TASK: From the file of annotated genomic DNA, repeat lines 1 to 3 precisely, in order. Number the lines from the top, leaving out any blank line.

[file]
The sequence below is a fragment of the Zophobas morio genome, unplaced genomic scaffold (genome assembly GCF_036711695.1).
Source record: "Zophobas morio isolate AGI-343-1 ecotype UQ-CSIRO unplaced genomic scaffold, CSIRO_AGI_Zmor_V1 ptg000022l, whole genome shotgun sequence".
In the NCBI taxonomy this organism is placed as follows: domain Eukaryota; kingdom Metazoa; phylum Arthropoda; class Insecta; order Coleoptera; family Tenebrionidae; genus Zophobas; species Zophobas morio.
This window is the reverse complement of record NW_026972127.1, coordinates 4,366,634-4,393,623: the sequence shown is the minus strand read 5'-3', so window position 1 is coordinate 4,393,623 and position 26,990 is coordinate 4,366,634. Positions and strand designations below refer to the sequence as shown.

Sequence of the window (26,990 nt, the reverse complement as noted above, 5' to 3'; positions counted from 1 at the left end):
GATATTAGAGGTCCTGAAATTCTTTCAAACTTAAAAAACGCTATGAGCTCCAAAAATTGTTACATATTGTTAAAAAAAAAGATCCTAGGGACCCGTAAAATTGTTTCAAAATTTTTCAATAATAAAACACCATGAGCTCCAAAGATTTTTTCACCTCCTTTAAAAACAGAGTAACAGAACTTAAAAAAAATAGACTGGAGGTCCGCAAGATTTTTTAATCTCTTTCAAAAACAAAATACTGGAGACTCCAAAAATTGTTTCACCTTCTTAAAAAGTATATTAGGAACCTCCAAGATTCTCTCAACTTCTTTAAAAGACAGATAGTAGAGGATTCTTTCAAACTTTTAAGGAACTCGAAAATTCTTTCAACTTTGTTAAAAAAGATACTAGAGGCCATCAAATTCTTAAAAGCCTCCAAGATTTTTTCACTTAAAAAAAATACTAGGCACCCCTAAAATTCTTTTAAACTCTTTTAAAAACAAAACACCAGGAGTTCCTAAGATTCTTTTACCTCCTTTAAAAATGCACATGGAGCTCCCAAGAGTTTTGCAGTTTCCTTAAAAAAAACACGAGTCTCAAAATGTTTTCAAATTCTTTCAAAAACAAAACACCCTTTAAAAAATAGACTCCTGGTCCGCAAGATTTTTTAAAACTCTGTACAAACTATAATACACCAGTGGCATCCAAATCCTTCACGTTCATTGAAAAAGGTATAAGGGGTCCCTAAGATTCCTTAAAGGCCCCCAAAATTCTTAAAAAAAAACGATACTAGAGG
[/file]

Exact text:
The sequence below is a fragment of the Zophobas morio genome, unplaced genomic scaffold (genome assembly GCF_036711695.1).
Source record: "Zophobas morio isolate AGI-343-1 ecotype UQ-CSIRO unplaced genomic scaffold, CSIRO_AGI_Zmor_V1 ptg000022l, whole genome shotgun sequence".
In the NCBI taxonomy this organism is placed as follows: domain Eukaryota; kingdom Metazoa; phylum Arthropoda; class Insecta; order Coleoptera; family Tenebrionidae; genus Zophobas; species Zophobas morio.